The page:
OTTAWA — Ontario will start offering the Oxford-AstraZeneca vaccine to those 40 and over starting on Tuesday.
A spokeswoman for Health Minister Christine Elliott says the shot will be offered at pharmacies and “primary care settings.”
Alexandra Hilkene says the province has made the call based on “current supply” of the vaccine.
The AstraZeneca shot is currently only offered to those aged 55 and older in Ontario, in line with the recommendations of the National Advisory Council on Immunization (NACI).
But federal health minister Patty Hajdu said Sunday that Health Canada has licensed it for use in anyone over the age of 18 and there is nothing stopping the province of Ontario – or any province for that matter – from changing its age guidelines for the vaccine.
“NACI provides advice to provinces and territories,” Hajdu told a news conference Sunday. “They can adjust their use for AstraZeneca as per their desire and the advice from their own public health authorities and medical expertise.”
“NACI continues to review the advice on AstraZeneca use and will have updated guidance in the very near future,” Hajdu added.
And while Ontario Premier Doug Ford points the finger at a lack of vaccine supply, the head of the association that represents the province’s hospitals argued that AstraZeneca shots were sitting in pharmacy freezers.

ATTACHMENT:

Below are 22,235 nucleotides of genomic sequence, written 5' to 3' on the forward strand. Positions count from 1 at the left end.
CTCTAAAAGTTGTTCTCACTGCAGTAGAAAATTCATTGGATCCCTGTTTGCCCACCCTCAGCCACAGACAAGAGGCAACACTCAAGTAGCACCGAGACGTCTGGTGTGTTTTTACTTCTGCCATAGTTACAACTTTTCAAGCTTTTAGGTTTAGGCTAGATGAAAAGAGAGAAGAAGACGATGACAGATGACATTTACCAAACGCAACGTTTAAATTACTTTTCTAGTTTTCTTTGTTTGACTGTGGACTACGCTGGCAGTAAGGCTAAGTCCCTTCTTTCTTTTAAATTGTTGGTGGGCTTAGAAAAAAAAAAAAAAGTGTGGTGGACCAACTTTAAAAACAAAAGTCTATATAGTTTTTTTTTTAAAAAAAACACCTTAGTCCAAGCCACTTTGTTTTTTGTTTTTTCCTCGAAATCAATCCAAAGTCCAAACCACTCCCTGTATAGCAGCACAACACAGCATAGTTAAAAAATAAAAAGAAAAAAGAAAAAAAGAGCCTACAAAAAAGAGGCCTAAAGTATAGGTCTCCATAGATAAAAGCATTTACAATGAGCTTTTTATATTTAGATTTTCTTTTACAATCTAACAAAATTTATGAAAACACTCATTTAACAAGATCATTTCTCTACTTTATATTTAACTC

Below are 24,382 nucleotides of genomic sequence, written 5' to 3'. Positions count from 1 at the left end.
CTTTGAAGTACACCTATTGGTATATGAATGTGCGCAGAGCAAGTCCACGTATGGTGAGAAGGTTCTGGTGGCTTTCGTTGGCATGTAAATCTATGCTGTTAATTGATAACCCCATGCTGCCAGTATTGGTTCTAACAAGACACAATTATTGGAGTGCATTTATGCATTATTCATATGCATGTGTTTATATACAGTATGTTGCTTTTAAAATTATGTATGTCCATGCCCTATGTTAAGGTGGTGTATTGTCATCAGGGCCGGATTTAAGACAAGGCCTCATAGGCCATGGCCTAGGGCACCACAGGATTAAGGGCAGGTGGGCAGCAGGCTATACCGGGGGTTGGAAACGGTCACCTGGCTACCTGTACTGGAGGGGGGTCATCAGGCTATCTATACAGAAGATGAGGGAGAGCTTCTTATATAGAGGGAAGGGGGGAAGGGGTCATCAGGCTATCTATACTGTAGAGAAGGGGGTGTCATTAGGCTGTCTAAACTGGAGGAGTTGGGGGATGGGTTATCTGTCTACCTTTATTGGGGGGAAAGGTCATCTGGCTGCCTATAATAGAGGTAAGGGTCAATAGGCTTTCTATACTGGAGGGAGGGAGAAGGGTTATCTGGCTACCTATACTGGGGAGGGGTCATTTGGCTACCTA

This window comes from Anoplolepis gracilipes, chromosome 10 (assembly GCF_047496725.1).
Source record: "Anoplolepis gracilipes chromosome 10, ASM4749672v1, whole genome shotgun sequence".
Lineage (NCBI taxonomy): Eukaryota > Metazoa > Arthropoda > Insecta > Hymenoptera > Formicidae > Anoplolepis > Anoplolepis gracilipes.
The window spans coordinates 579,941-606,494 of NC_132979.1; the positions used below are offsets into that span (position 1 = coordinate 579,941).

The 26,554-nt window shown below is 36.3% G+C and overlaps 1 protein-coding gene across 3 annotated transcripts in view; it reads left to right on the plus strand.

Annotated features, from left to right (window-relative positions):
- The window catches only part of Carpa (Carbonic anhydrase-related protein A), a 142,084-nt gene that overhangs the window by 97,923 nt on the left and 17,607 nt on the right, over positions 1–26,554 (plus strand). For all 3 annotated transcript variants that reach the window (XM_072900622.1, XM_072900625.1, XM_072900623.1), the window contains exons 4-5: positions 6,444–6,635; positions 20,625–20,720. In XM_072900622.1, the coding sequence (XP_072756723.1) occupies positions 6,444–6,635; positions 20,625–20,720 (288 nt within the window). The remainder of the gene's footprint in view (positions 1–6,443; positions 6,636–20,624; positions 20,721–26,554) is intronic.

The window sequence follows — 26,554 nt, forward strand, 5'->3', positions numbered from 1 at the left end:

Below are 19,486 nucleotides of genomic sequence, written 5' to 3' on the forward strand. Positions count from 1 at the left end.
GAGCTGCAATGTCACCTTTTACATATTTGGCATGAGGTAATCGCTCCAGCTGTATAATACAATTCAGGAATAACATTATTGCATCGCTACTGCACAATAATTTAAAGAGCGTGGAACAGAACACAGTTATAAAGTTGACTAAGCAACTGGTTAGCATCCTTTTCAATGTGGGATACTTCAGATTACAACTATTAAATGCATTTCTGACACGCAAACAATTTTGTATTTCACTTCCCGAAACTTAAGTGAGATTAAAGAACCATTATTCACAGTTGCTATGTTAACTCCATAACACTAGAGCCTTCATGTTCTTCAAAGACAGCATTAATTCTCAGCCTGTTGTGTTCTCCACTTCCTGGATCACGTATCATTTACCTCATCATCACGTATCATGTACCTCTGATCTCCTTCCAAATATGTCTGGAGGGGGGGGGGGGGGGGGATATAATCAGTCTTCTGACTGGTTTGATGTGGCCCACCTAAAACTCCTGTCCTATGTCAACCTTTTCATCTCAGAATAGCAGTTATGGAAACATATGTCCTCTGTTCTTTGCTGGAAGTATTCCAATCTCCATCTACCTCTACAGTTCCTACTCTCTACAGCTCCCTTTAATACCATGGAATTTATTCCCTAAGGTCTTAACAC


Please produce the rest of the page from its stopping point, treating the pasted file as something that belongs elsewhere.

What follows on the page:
Anthony Dale, president and CEO of the Ontario Hospital Association, tweeted that there is “’surplus supply at risk of expiring,” and the government must act on it.
Many Ontario physicians took to social media to express their frustration with the province’s lack of action on the issue.
“Pharmacies, listen up. DO NOT WASTE A SINGLE DOSE OF THE AZ VACCINE. Explain the risk and obtain informed consent to administer to people under age 55,” Dr. Brian Goldman said in a tweet Sunday.
Steven Del Duca, who heads up the Liberal Party in the province, agreed.
“Doug Ford must release the AstraZeneca vaccine from pharmacy freezers and get it into the arms of anyone over 18 in a hot spot,” he tweeted Sunday. “(Patty Hajdu) was clear: there is nothing stopping him from getting shots into arms.”
Some have been hesitant to accept the AstraZeneca vaccine due to a very rare blood clotting condition, which has thus far affected two Canadians.
More than 700,000 doses of the AstraZeneca vaccine have been administered in this country.
The global frequency of the blood clot disorder, known as vaccine-induced immune thrombotic thrombocytopenia, or VITT, has been estimated at about one case in 100,000 to 250,000 doses.
The risk of developing blood clots due to COVID-19 is much higher, and experts say people should accept the first vaccine they’re offered.